An Innovative Low-Cost Battery Design Made of Cheap, Common Materials
Researchers have created a brand-new type of battery that could serve as low-cost backup storage for renewable energy sources like wind and solar. This battery is made entirely of accessible and affordable materials. An affordable, readily available battery comprised of aluminum and sulfur could offer backup storage for renewable energy sources.
The need for affordable, large-scale backup systems to provide electricity when the air is calm and the sun is down is increasing quickly as increasingly greater installations of wind and solar power systems are erected across the world. For the majority of these uses, lithium-ion batteries still cost too much today. Other options, such as pumped hydro, need a certain topography that isn’t always present.
Researchers from MIT and other institutions have created a brand-new type of battery that could help close that gap. It is constructed entirely from readily available and affordable components.
Today, on August 25, 2022, the magazine Nature published a description of the novel battery architecture, which uses molten salt electrolyte sandwiched between two electrode materials of aluminum and sulfur. Professor Donald Sadoway of MIT and 15 other authors from MIT, as well as China, Canada, Kentucky, and Tennessee, collaborated on the paper.
In addition to being
An Innovative Low-Cost Battery Design Made of Cheap, Common Materials , lithium-ion batteries have a flammable electrolyte, which makes them unsuitable for shipping. Sadoway therefore began exploring the periodic table for inexpensive, readily available metals that could possibly take the place of lithium. He claims that iron, the most popular metal in commerce, lacks the proper electrochemical characteristics for an effective battery. Aluminum, on the other hand, is the second-most plentiful metal on the market and the most abundant metal overall. “So, I decided that we should just use that as a bookend.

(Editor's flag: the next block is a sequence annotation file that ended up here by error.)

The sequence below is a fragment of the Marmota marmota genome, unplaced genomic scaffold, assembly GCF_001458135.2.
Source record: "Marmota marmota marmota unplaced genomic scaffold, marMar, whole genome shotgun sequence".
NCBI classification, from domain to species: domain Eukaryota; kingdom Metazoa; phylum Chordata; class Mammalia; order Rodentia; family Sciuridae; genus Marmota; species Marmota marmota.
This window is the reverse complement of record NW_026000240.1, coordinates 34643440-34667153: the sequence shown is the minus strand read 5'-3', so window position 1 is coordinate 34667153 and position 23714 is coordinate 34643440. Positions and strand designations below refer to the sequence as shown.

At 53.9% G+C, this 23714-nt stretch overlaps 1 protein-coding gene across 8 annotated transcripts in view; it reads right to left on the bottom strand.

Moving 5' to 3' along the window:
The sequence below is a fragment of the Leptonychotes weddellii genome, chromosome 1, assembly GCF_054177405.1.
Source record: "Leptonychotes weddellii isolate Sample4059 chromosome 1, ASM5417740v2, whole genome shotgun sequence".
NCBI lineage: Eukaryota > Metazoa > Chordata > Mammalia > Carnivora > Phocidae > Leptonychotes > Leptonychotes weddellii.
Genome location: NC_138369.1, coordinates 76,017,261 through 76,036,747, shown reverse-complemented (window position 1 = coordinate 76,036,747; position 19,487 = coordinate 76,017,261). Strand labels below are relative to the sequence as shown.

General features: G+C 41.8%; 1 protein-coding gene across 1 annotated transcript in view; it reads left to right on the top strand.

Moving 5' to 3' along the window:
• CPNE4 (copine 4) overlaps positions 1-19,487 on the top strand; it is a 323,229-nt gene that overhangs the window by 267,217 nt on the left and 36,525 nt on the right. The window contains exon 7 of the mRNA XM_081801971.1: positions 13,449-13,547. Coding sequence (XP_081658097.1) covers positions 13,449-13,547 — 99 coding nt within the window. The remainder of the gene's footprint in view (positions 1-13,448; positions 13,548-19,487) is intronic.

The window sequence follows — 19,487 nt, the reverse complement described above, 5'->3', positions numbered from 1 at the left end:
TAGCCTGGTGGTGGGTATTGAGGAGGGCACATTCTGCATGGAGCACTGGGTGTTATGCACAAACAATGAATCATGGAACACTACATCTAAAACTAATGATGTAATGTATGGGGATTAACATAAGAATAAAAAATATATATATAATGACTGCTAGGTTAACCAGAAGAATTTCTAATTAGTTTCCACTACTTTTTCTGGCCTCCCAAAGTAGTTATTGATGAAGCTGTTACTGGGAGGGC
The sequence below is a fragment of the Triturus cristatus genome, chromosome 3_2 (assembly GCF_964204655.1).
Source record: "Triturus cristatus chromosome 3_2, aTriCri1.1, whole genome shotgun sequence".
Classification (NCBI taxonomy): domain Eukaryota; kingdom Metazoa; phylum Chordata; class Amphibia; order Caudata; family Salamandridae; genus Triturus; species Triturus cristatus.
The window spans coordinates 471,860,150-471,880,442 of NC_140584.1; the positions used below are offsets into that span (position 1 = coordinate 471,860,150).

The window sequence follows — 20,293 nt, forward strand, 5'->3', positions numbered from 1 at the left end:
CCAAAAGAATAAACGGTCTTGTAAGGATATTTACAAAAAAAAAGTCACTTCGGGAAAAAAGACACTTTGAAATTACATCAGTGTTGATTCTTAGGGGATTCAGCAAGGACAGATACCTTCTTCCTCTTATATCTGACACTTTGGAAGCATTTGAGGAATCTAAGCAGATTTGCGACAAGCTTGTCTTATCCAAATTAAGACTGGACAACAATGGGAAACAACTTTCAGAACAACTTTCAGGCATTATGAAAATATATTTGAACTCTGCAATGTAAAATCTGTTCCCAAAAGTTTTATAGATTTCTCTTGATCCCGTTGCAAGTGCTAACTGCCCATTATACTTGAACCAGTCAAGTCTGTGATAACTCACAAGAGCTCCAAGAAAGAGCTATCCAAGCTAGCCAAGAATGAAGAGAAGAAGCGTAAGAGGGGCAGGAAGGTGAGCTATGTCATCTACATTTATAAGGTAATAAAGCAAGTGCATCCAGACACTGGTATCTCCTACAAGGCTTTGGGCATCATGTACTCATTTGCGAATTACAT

The next step was choosing the other electrode to go with the aluminum and the electrolyte that would go between them to transport ions back and forth during charging and discharging. The volatile, flammable organic chemicals that have occasionally resulted in dangerous fires in cars and other applications of lithium-ion batteries were not going to be used as the electrolyte, according to Sadoway. As opposed to many salts’ melting points, which can reach around 1,000 degrees Fahrenheit (538 degrees Celsius), many molten salts have comparatively low melting temperatures that are close to the boiling point of water.
In their tests
An Innovative Low-Cost Battery Design Made of Cheap, Common Materials , the scientists demonstrated that the battery cells could operate at extraordinarily high charging rates for hundreds of cycles with a predicted cost per cell that was roughly one-sixth that of comparable lithium-ion cells. They demonstrated how the working temperature had a significant impact on the charging rate, with 110 °C (230 °F) demonstrating 25 times faster charging rates than 25 °C (77 °F).